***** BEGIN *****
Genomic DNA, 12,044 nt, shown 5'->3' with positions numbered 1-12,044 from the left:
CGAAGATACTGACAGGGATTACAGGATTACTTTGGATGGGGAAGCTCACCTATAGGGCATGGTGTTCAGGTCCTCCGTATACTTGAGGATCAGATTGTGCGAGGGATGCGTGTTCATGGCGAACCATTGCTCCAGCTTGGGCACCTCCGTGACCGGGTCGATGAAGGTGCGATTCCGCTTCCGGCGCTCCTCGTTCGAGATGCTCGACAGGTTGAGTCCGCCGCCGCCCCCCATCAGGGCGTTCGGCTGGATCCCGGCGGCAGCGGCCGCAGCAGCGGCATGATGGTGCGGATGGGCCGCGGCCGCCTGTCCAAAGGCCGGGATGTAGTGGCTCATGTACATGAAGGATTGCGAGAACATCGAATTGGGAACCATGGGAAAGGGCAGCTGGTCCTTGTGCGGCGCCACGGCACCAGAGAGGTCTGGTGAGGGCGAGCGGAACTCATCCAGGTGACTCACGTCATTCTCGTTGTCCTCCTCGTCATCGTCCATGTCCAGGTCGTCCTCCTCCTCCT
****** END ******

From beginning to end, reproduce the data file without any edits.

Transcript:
Genomic DNA, 12,044 nt, shown 5'->3' with positions numbered 1-12,044 from the left:
CGAAGATACTGACAGGGATTACAGGATTACTTTGGATGGGGAAGCTCACCTATAGGGCATGGTGTTCAGGTCCTCCGTATACTTGAGGATCAGATTGTGCGAGGGATGCGTGTTCATGGCGAACCATTGCTCCAGCTTGGGCACCTCCGTGACCGGGTCGATGAAGGTGCGATTCCGCTTCCGGCGCTCCTCGTTCGAGATGCTCGACAGGTTGAGTCCGCCGCCGCCCCCCATCAGGGCGTTCGGCTGGATCCCGGCGGCAGCGGCCGCAGCAGCGGCATGATGGTGCGGATGGGCCGCGGCCGCCTGTCCAAAGGCCGGGATGTAGTGGCTCATGTACATGAAGGATTGCGAGAACATCGAATTGGGAACCATGGGAAAGGGCAGCTGGTCCTTGTGCGGCGCCACGGCACCAGAGAGGTCTGGTGAGGGCGAGCGGAACTCATCCAGGTGACTCACGTCATTCTCGTTGTCCTCCTCGTCATCGTCCATGTCCAGGTCGTCCTCCTCCTCCT